U.S. Supreme Court finds nearly half Oklahoma Indian land
The US Supreme Court recognized the eastern part of Oklahoma, almost half of its territory, as a reservation of Indian tribes. 5 out of 9 judges voted for the decision. About 2 million people live in this part of the state. Writes about this "Voice of America".
Almost the entire eastern part of the state with a population of 1,8 million people is now officially considered the land of five Native American tribes - Chicaso, Choctaw, Cherokee, Seminole and Muskogee, writes Lenta.Ru.
The reservation includes a significant part of Tulsa, Oklahoma’s second largest city and oil production center.
Now, according to the decision of the Supreme Court, a separate judicial system will operate on the reservation territory. Punishment for minor offenses should be imposed on tribal courts. Serious crimes will continue to be dealt with by federal courts. However, some convicts under federal law can now challenge sentences.
Chief Justice John Roberts in the dissenting opinion noted that the decision would destabilize state courts.
In the 1830s, Native American tribes from the eastern states were relocated to the so-called Native American territory (modern Oklahoma). A large number of people died during the resettlement. In the mid-1850s, the Oklahoma Indians signed an agreement with the US federal government, which guaranteed them sovereignty on their lands.
On the subject: Own power and laws: how Indians live in the USA
However, during the Civil War, when part of the Indian tribes, who also owned slaves, supported the Confederation of Slave Owners, Southerners, this treaty ceased to exist. In 1907, Oklahoma, where previously there was a large part of the Indian territory, received the status of a state.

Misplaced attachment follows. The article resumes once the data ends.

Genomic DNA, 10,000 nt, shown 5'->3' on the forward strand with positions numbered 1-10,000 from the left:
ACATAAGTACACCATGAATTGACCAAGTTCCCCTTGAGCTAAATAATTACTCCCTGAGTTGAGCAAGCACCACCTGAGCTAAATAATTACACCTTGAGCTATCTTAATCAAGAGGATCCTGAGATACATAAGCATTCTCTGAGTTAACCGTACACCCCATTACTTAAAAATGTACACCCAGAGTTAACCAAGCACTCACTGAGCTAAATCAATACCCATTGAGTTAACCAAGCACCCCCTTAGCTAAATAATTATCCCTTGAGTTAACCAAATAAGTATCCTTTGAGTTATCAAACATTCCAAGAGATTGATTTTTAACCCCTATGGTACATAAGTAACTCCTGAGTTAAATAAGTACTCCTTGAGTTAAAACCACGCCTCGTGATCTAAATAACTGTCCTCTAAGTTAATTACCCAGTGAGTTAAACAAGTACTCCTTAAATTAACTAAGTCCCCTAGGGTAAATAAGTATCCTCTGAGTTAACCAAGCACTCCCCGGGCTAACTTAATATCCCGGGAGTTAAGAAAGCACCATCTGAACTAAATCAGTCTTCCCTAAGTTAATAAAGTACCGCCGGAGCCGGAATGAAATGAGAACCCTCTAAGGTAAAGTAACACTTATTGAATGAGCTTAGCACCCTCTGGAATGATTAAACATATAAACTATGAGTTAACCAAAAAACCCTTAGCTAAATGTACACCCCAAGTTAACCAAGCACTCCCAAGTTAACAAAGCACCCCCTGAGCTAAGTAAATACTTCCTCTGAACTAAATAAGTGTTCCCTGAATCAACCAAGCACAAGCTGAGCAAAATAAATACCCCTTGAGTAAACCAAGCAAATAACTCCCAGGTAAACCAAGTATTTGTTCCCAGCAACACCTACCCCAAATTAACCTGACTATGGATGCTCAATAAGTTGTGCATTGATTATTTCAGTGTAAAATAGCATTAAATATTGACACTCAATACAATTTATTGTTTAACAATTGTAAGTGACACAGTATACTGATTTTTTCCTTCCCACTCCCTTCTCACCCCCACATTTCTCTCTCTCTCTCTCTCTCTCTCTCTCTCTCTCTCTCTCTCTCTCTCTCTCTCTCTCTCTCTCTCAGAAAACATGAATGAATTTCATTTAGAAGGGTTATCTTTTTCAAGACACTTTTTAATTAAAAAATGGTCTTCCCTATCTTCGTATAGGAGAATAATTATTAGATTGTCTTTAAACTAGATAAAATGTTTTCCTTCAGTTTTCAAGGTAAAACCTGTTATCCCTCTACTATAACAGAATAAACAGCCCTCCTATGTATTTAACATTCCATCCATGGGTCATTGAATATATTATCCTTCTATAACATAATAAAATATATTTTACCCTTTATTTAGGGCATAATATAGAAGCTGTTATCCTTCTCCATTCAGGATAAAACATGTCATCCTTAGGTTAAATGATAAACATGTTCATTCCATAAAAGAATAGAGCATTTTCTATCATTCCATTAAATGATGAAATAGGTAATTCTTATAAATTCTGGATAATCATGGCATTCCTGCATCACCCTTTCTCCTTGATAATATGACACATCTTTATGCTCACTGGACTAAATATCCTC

Now, according to US Supreme Court member Neil Gorsach, the US government has finally fulfilled its promise to Native Americans back in the XNUMXth century.
Native American Jimsey McGirt, sued in Oklahoma in 1997 for raping a four-year-old girl, sued the state authorities in the Supreme Court. McGirt drew attention to the fact that back in the XNUMXth century several Native American tribes were forcibly resettled in the territory, which later became Oklahoma, writes Interfax.
The US federal government then promised the Indians the eastern part of present-day Oklahoma as a reservation, but it did not fulfill its promise, the plaintiff said. The lands were promised to the Indians after they were forced to leave their native lands in the states of Georgia and Alabama - their movement from one part of the present United States to another is known as the "path of tears." The United States Supreme Court agreed with his arguments and ruled in favor of McGirt.
This decision, among other things, served as the basis for the annulment of the sentence of McGirt. However, he did not seek recognition of his innocence. A member of the Seminole Indian tribe only indicated that now only a federal court has the right to judge him.
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